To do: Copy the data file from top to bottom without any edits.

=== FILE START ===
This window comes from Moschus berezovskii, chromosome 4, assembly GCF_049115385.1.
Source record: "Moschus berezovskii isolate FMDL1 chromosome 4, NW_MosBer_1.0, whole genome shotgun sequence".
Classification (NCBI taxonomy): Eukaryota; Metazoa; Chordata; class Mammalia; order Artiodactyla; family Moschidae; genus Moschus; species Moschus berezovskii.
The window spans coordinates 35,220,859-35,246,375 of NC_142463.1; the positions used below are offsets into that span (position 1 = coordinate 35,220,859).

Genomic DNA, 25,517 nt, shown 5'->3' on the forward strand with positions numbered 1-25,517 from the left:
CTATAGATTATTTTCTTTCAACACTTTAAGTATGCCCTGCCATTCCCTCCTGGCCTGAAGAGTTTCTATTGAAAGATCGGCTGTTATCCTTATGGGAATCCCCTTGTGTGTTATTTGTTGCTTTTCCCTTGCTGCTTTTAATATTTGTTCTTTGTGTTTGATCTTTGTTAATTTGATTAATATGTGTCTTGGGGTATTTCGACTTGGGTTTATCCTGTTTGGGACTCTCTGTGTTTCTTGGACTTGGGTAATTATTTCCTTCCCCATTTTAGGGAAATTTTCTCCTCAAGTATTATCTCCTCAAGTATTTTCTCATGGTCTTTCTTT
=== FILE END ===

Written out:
This window comes from Moschus berezovskii, chromosome 4, assembly GCF_049115385.1.
Source record: "Moschus berezovskii isolate FMDL1 chromosome 4, NW_MosBer_1.0, whole genome shotgun sequence".
Classification (NCBI taxonomy): Eukaryota; Metazoa; Chordata; class Mammalia; order Artiodactyla; family Moschidae; genus Moschus; species Moschus berezovskii.
The window spans coordinates 35,220,859-35,246,375 of NC_142463.1; the positions used below are offsets into that span (position 1 = coordinate 35,220,859).

Genomic DNA, 25,517 nt, shown 5'->3' on the forward strand with positions numbered 1-25,517 from the left:
CTATAGATTATTTTCTTTCAACACTTTAAGTATGCCCTGCCATTCCCTCCTGGCCTGAAGAGTTTCTATTGAAAGATCGGCTGTTATCCTTATGGGAATCCCCTTGTGTGTTATTTGTTGCTTTTCCCTTGCTGCTTTTAATATTTGTTCTTTGTGTTTGATCTTTGTTAATTTGATTAATATGTGTCTTGGGGTATTTCGACTTGGGTTTATCCTGTTTGGGACTCTCTGTGTTTCTTGGACTTGGGTAATTATTTCCTTCCCCATTTTAGGGAAATTTTCTCCTCAAGTATTATCTCCTCAAGTATTTTCTCATGGTCTTTCTTT